Since its launch in 2009, Gil Shaham’s exploration of “Violin Concertos of the 1930s” has fostered a wealth of collaborations between the Avery Fisher Prize-winner and the foremost orchestras and conductors of three continents. The project has been recognized as “one of the most imaginative programming concepts in years” (Musical America), and Shaham’s inspired renditions of its many masterpieces are universally celebrated. Now the first installment of this monumental journey has finally been captured on disc. Recorded live with four of the world’s preeminent orchestras – the New York Philharmonic, Boston Symphony, BBC Symphony, and Staatskapelle Dresden – as well as with esteemed New-York-based chamber ensemble Sejong, the resulting 1930s Violin Concertos Vol. 1 represents a major and unparalleled artistic statement. Due for release on February 25 on the Grammy Award-winning violinist’s own independent recording label, Canary Classics, the double album presents him in live accounts of five of the decade’s most compelling concertos, with examples by Barber, Berg, and Stravinsky conducted by his frequent musical partner, David Robertson; Britten’s concerto led by Juanjo Mena; and Hartmann’s directed by Shaham himself. Click here to download the 1930s Violin Concertos Vol. 1 on iTunes and click here to pre-order it on Amazon.
On February 25, Gil Shaham Releases 1930s Violin Concertos Vol. 1 on his Canary Classics label
Gil continues his exploration of Bach’s Sonatas and Partitas on February tour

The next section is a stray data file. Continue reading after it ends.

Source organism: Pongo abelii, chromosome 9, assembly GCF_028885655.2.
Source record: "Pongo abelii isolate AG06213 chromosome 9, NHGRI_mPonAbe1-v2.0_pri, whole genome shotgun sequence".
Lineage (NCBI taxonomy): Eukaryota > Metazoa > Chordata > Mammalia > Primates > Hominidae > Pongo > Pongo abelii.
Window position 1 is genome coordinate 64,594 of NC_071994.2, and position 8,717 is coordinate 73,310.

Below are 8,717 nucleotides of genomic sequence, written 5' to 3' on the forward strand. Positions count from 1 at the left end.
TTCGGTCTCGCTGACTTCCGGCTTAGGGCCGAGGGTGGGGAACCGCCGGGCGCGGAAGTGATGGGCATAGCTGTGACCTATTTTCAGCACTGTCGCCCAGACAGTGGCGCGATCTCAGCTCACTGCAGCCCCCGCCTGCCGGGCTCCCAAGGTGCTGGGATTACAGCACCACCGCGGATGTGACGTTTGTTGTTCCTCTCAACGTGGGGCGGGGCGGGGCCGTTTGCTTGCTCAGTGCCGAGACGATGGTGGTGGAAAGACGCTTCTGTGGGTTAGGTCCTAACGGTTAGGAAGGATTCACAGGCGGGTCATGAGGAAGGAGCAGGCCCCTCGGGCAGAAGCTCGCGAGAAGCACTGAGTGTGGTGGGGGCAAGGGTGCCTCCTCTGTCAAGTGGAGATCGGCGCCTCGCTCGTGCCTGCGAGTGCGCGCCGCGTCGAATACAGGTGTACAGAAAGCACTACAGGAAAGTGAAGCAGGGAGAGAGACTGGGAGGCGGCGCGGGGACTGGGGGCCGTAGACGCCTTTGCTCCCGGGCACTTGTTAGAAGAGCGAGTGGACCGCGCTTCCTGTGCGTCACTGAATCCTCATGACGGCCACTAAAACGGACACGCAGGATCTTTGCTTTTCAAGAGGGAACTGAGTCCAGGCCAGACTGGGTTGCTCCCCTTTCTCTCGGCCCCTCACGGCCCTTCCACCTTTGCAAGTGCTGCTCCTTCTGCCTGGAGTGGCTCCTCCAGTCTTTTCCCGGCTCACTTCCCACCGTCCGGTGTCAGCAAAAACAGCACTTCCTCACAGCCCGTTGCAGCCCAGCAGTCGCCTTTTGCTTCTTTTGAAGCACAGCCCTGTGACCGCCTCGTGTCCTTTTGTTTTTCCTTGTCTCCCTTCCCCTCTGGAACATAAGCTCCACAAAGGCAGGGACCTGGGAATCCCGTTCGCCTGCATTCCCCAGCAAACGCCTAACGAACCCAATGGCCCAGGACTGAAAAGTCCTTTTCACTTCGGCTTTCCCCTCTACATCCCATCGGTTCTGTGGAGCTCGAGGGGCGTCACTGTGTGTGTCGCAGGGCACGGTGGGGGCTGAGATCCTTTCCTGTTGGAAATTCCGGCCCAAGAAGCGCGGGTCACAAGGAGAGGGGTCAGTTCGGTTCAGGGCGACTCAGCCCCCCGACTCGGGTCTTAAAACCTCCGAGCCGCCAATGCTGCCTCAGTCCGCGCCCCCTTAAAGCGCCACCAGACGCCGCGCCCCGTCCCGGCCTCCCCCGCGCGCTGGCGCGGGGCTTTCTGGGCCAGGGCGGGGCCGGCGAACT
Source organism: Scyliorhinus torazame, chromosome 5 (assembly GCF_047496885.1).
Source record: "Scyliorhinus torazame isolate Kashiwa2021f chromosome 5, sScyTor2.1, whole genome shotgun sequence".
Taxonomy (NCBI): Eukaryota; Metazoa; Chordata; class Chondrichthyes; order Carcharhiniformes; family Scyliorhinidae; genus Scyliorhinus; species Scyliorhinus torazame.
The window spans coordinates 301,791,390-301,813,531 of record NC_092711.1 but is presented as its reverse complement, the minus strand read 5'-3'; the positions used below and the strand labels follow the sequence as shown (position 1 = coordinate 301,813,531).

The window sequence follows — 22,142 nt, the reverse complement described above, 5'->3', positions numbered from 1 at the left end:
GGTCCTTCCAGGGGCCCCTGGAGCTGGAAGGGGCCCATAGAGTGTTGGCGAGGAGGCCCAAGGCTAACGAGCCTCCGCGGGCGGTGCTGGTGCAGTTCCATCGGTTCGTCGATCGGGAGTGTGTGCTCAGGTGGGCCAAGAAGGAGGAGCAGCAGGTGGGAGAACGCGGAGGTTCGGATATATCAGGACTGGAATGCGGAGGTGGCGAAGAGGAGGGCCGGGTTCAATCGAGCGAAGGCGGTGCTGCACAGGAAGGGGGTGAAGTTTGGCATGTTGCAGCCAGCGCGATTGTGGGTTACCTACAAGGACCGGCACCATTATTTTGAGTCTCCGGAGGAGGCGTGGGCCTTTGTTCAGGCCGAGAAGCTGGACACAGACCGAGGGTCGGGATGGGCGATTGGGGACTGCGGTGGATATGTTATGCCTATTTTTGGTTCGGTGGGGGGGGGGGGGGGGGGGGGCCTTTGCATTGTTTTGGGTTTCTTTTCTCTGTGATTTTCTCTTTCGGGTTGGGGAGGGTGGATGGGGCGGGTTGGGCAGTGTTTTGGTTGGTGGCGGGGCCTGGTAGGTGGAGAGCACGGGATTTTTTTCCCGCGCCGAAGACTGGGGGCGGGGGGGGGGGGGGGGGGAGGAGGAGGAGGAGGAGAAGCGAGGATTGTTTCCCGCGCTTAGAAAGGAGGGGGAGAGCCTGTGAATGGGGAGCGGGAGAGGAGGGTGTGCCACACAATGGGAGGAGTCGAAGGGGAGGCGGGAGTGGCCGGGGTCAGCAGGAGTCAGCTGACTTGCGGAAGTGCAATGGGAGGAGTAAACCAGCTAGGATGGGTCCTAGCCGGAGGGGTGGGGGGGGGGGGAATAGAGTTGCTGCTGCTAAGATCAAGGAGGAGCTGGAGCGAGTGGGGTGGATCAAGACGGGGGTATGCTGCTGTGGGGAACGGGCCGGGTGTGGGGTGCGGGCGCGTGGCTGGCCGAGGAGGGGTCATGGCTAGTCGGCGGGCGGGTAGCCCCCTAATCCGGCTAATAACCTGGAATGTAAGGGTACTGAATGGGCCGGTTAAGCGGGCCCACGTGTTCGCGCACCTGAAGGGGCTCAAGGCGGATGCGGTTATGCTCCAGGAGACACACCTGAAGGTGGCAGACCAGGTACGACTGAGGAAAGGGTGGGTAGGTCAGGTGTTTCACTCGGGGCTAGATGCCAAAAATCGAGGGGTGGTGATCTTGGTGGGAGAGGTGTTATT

Gil turns to Bach’s Sonatas and Partitas for unaccompanied violin on his upcoming solo recital tours of the U.S. and Italy, with dates in Kansas City, MO (Feb 5), Cleveland, OH (Feb 6), Denver, CO (Feb 9), and Baltimore, MD (Feb 23), as well as in Rome (Feb 14) and Florence (Feb 15).
In Denver and Kansas City, Shaham juxtaposes Bach’s masterpieces with a contemporary American contribution to the unaccompanied violin literature: Pulitzer Prize-winner William Bolcom’s Suite No. 2 for solo violin, which is one of several important new commissions written for and premiered by the violinist himself. When he played Bolcom’s suite in Boston’s Celebrity Series last season, the Boston Globe described the work as “nine character pieces leveraging Shaham’s ability to create perfectly honed moments.”
Gil Shaham plays Korngold Concerto with Vienna Philharmonic at Carnegie Hall on March 16
For the past two decades, Avery Fisher Prize-winner Gil Shaham has proven himself one of the foremost exponents of Korngold’s Violin Concerto. Hailed by the Los Angeles Times as “brilliant, almost ecstatic,” his way with the work is such that when the Vienna Philharmonic and Zubin Mehta bring the quintessentially Viennese classic to Carnegie Hall on March 16, it is Shaham – an American – who is their soloist of choice. The Korngold also serves as the vehicle for the master violinist’s upcoming collaborations with the National Symphony under James Conlon at the Kennedy Center in Washington, DC (April 10-12); the Houston Symphony led by John Adams (Jan 31–Feb 2); the Cleveland Orchestra and Franz Welser-Möst, during their annual Miami residency (Jan 24-27); the symphony orchestras of St. Louis (March 21 & 22) and Austin (April 4 & 5); and the Orchestre de Paris in France (Feb 19). Beyond the concert hall, Bach’s Sonatas and Partitas for unaccompanied violin also figure prominently in Shaham’s winter programming, which includes solo recital tours of the U.S. and Italy, with dates in Kansas City, MO (Feb 5), Cleveland, OH (Feb 6), Denver, CO (Feb 9), and Baltimore, MD (Feb 23), as well as in Rome (Feb 14) and Florence (Feb 15).